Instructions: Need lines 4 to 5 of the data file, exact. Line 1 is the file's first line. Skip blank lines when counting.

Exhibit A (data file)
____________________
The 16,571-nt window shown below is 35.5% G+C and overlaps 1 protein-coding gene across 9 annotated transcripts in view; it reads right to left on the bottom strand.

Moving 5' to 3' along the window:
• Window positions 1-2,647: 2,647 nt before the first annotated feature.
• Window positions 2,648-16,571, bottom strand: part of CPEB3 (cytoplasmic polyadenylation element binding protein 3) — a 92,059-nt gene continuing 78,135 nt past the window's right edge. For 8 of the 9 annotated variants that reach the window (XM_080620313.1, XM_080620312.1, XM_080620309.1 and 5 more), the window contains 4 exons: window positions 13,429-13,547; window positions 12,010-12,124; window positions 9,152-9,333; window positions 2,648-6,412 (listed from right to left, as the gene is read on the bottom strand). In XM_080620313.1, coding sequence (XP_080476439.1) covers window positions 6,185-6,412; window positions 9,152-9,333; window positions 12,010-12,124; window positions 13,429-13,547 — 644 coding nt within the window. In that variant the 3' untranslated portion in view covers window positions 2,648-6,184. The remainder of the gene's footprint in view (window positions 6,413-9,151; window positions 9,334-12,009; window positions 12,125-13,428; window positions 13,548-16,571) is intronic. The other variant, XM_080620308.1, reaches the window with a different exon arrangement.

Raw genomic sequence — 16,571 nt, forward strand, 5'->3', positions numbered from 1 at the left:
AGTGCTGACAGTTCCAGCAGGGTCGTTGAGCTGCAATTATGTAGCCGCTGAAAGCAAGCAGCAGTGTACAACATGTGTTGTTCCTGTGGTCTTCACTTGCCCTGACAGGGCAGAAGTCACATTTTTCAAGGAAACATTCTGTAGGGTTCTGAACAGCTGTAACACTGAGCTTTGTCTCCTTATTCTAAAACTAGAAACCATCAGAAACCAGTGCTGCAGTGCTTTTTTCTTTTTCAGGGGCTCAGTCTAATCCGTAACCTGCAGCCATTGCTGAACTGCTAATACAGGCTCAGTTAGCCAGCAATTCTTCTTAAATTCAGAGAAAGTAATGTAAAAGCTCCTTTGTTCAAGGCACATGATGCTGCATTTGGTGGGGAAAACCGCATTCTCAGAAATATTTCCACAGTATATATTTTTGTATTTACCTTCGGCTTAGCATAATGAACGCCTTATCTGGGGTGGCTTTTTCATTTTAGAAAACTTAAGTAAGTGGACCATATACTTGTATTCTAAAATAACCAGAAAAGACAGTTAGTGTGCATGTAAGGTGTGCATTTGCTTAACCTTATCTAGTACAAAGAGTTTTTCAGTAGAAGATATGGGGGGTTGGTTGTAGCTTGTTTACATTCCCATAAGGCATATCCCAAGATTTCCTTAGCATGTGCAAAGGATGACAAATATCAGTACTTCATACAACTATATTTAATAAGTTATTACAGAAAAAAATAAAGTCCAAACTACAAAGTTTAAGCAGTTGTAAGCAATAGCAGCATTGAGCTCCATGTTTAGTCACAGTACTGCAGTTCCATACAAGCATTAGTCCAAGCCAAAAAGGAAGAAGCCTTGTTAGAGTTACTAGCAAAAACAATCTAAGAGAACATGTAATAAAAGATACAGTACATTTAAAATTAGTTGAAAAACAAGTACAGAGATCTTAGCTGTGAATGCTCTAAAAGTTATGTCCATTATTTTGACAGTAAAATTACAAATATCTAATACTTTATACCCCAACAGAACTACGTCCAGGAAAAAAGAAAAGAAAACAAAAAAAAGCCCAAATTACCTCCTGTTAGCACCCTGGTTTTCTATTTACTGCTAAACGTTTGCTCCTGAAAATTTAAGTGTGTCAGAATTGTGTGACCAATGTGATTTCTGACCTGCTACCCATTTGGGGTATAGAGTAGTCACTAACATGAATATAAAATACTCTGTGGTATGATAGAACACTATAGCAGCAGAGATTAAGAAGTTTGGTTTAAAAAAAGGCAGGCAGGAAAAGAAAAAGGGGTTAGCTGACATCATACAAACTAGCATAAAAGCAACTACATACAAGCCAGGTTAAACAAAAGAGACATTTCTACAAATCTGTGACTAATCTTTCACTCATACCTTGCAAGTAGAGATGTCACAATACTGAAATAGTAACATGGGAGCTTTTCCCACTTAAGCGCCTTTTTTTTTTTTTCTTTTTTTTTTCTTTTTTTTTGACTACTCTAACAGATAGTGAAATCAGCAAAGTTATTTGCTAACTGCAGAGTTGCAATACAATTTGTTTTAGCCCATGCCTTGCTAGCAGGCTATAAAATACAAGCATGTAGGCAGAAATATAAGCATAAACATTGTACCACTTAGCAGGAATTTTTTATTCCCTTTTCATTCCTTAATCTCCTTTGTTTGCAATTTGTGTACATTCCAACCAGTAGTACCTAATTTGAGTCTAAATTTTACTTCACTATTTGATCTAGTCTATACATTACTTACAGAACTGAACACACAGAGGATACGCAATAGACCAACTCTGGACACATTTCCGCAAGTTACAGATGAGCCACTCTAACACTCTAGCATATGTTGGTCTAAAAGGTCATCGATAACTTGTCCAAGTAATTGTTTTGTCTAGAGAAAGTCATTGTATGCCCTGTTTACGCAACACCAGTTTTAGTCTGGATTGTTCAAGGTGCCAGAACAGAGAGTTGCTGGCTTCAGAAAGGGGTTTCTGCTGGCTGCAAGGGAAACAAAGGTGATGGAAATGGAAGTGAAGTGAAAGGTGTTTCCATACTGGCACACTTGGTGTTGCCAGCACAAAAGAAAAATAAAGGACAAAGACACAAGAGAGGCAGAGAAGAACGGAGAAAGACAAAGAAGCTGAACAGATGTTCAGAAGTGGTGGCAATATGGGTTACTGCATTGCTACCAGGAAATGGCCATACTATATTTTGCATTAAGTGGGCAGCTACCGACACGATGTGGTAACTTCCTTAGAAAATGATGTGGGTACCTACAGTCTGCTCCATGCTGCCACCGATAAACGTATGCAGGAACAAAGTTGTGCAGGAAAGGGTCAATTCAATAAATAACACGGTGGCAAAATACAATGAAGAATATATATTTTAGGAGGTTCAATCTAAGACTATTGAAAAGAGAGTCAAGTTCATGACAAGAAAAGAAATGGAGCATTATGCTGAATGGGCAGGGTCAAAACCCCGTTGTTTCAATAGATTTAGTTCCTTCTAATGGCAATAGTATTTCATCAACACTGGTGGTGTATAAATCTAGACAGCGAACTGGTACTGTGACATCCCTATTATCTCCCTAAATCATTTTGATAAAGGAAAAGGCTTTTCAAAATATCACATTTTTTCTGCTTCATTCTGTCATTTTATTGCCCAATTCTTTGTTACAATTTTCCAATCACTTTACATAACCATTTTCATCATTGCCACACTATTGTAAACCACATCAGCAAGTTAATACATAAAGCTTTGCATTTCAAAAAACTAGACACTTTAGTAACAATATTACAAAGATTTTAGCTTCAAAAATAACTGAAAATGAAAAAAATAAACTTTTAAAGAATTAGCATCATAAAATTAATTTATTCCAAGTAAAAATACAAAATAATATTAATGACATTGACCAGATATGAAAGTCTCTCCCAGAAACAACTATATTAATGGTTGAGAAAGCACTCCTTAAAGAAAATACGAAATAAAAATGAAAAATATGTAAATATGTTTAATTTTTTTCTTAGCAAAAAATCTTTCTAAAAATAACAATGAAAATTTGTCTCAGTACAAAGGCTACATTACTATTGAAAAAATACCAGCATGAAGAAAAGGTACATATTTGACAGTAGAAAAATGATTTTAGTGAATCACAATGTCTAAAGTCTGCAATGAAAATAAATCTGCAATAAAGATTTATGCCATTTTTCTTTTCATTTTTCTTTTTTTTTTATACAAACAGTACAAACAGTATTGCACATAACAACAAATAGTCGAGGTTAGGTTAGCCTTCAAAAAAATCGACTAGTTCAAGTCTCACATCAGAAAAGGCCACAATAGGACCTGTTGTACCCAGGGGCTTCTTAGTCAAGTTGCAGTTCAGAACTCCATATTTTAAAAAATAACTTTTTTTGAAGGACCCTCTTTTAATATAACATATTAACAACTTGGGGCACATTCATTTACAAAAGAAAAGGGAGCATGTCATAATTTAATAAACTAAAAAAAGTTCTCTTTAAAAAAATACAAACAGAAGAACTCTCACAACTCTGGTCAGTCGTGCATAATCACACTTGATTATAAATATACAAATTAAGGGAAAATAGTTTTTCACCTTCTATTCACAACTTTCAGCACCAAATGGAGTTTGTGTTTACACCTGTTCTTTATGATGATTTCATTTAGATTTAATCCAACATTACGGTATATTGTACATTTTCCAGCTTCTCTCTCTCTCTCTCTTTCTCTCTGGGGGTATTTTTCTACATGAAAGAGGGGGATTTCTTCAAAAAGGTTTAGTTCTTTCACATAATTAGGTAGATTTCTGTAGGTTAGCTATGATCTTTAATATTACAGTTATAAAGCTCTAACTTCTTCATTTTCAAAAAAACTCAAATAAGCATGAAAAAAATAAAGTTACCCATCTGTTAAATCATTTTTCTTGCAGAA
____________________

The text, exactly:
• Window positions 2,648-16,571, bottom strand: part of CPEB3 (cytoplasmic polyadenylation element binding protein 3) — a 92,059-nt gene continuing 78,135 nt past the window's right edge. For 8 of the 9 annotated variants that reach the window (XM_080620313.1, XM_080620312.1, XM_080620309.1 and 5 more), the window contains 4 exons: window positions 13,429-13,547; window positions 12,010-12,124; window positions 9,152-9,333; window positions 2,648-6,412 (listed from right to left, as the gene is read on the bottom strand). In XM_080620313.1, coding sequence (XP_080476439.1) covers window positions 6,185-6,412; window positions 9,152-9,333; window positions 12,010-12,124; window positions 13,429-13,547 — 644 coding nt within the window. In that variant the 3' untranslated portion in view covers window positions 2,648-6,184. The remainder of the gene's footprint in view (window positions 6,413-9,151; window positions 9,334-12,009; window positions 12,125-13,428; window positions 13,548-16,571) is intronic. The other variant, XM_080620308.1, reaches the window with a different exon arrangement.

Raw genomic sequence — 16,571 nt, forward strand, 5'->3', positions numbered from 1 at the left: